[Screen It]

(2008) (voices of Trevor Gagnon, Philip Daniel Bolden) (G)

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Computer Animated Dramedy: A trio of young houseflies stows away onboard the Apollo 11 mission to the moon.
Regular kid Nat (voice of TREVOR GAGNON), brainy IQ (voice of PHILIP DANIEL BOLDEN) and food-obsessed Scooter (voice of DAVID GORE) are lifelong friends who just so happen to be talking houseflies. Nat feels like his life is boring, especially compared to the events from his Grandpa's (voice of CHRISTOPHER LLOYD) many years, including flying with Amelia Earhart on her transatlantic solo trip.

Believing in his grandpa's motto "If it ain't an adventure, it ain't worth doing," Nat concocts the idea that he and his friends stow away onboard the Apollo 11 spaceflight to land a man on the moon. With a little convincing, they agree, and soon are headed toward the lunar body, much to the horror of the boys' moms, including Nat's (voice of KELLY RIPA), who didn't inherit Grandpa's sense of adventure.

They're not alone, however, in showing surprise about the stowaways. Not wanting them to be the first flies on the moon, Russian General Poopchev (voice of ED BEGLEY, JR.) and Grandpa's long-lost love, Nadia (voice of NICOLLETTE SHERIDAN), order their inside fly at Cape Canaveral, Yegor (voice of TIM CURRY), and his two goons to try to sabotage the trip.

From the approach, landing and then return toward Earth, Nat and his friends experience the thrills and perils of space travel, all as Grandpa and others race to stop Yegor and his thugs from endangering the young flies' lives.

OUR TAKE: 5 out of 10
Ever since watching some sort of prehistoric creature soar off into the sky, mankind long dreamed of doing the same. The relatives of Og the caveman, however, soon learned that jumping off a cliff and rapidly flapping one's limbs was not enough to overcome gravity.

Of course, after thousands of years of trying, humans finally succeeded on a blustery winter day in Kitty Hawk, North Carolina. The Wright Brothers' propeller driven plane eventually led to jets, then rockets and finally spacecraft that took man to the moon a scant (in terms of overall Earth history) sixty-six years later.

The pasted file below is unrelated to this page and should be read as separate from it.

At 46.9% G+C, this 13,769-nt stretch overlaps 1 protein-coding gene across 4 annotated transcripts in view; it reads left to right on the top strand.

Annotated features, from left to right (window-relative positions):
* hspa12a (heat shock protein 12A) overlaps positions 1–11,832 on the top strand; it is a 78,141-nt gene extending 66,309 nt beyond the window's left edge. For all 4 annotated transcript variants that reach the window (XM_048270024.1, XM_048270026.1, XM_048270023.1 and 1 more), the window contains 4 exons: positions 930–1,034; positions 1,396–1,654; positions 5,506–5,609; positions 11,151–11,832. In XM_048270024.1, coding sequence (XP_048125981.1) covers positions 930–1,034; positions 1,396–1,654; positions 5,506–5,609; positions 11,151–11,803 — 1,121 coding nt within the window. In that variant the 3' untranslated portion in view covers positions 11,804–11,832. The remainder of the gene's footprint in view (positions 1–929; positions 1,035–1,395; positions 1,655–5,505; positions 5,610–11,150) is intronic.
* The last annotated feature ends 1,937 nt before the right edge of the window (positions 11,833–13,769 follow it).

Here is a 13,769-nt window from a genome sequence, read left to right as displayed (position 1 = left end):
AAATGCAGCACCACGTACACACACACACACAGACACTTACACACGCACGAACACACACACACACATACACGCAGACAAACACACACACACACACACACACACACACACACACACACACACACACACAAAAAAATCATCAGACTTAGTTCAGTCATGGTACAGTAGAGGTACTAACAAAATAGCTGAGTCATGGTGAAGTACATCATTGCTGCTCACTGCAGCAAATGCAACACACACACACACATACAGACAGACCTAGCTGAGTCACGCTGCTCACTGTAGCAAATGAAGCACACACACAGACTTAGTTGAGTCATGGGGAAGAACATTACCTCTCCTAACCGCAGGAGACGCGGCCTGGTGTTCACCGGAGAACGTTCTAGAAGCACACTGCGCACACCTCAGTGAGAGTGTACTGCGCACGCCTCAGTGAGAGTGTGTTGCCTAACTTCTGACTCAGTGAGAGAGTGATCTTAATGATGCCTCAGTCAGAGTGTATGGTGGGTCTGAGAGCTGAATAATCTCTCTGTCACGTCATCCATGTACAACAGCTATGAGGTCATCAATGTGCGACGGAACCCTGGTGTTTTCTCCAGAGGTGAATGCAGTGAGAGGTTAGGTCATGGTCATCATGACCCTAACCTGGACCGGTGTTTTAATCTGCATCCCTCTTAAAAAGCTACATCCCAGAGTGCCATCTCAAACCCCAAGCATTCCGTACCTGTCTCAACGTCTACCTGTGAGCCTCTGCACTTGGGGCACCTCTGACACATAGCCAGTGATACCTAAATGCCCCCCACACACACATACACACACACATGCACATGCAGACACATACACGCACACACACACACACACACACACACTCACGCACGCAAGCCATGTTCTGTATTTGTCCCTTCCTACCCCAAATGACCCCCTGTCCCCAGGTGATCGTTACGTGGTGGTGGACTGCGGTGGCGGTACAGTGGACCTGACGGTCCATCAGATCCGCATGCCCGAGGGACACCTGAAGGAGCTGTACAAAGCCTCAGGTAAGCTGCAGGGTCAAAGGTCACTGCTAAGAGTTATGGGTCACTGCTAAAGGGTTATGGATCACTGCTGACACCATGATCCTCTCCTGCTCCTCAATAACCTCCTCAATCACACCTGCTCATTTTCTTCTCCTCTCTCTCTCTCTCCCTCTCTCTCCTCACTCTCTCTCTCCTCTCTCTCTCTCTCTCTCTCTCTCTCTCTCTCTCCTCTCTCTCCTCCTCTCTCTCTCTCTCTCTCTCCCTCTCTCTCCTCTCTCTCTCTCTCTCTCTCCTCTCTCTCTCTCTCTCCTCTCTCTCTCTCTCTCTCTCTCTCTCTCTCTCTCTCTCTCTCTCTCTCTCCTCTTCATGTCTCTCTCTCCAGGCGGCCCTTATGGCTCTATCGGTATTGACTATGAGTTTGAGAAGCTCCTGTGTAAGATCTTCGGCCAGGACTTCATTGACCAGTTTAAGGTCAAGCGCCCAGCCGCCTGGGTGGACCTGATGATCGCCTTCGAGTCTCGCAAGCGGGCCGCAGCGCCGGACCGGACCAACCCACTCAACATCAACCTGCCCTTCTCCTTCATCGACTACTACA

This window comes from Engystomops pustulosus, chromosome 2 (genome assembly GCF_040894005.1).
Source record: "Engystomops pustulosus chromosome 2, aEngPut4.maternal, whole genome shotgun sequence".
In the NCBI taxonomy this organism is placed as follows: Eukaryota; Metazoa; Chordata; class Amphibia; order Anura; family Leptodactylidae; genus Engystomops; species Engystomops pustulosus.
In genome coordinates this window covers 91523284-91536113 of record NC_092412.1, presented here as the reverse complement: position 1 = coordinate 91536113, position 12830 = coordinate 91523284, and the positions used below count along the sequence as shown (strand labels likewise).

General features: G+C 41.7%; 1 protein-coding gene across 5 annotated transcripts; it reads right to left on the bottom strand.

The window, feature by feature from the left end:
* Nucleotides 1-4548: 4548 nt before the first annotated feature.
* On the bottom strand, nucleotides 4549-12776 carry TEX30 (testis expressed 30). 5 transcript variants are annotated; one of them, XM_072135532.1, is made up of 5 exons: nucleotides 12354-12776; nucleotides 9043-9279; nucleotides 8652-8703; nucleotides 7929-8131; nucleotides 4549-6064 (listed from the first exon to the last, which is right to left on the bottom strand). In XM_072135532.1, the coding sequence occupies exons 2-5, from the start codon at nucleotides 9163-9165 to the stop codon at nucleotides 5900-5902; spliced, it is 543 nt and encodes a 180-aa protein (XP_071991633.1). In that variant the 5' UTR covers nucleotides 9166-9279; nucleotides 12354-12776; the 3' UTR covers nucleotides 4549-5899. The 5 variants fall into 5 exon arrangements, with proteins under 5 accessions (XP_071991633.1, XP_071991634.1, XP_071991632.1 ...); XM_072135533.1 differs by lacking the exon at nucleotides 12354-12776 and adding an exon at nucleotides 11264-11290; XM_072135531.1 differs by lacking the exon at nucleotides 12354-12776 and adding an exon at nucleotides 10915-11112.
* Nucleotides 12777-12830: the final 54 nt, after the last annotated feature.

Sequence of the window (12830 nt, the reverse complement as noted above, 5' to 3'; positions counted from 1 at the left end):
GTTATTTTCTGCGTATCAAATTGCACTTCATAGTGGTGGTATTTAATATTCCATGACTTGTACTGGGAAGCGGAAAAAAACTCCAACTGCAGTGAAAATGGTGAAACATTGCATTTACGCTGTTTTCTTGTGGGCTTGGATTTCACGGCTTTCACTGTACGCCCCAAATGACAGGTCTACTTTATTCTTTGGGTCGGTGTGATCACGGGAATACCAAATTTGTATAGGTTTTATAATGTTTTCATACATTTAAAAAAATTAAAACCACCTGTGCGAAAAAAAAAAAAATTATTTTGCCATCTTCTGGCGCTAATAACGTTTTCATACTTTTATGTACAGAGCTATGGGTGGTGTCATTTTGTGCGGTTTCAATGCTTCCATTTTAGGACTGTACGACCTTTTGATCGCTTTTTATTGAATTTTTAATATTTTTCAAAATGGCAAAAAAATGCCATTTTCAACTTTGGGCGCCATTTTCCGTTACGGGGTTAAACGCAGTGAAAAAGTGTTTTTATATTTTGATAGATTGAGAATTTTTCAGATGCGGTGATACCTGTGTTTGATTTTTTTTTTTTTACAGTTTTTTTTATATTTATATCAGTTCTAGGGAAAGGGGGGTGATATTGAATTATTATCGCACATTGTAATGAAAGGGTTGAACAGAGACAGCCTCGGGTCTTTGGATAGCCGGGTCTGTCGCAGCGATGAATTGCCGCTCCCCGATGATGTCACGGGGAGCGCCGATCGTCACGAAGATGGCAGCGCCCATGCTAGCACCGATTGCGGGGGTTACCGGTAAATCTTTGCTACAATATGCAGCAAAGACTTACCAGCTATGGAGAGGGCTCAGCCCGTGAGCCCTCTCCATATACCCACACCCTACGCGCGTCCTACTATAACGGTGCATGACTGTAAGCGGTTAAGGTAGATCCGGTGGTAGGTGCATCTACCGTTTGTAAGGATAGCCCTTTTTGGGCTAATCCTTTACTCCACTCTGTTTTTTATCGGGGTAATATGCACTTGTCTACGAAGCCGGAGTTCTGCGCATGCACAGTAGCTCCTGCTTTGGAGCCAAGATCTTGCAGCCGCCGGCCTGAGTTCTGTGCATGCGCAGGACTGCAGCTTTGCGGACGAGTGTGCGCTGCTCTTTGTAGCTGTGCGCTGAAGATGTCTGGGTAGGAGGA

While birds were likely the original source of inspiration that led to all of that, one can't forget the species for which flight is named, the flies. While that order of insects technically also includes gnats and mosquitoes, most people associate the name with the common housefly.

With that as the setup, perhaps it's not that much of a stretch that such critters -- normally not thought of in any sort of endearing way, but then again neither are rats and they populated the beloved "Ratatouille" last year -- are the main characters in "Fly Me to the Moon."

I'm not sure why 2008 has become the year of sending animals into space. Just a few weeks ago, we had "Space Chimps," another computer animated film based in part on something that really happened with the American space program (such apes being used as guinea pigs, if you will, to see the effects of zero gravity environs). Granted, that was just a stepping off point for the supposedly zany escapades and adventure that followed in that intergalactic story.

Here, the plot is also based in fact, even more so than its predecessor, with everything revolving around the historic Apollo 11 space mission and first-ever lunar landing. With that human trip (lift-off, flight, moon landing and return trip to Earth) as the framework, the filmmakers -- director Ben Stassen and screenwriter Domonic Paris -- have inserted the flies in a "boys on an adventure" scenario, where three young houseflies stow away onboard the rocket and thus become the first insects to visit the earth's lone natural satellite.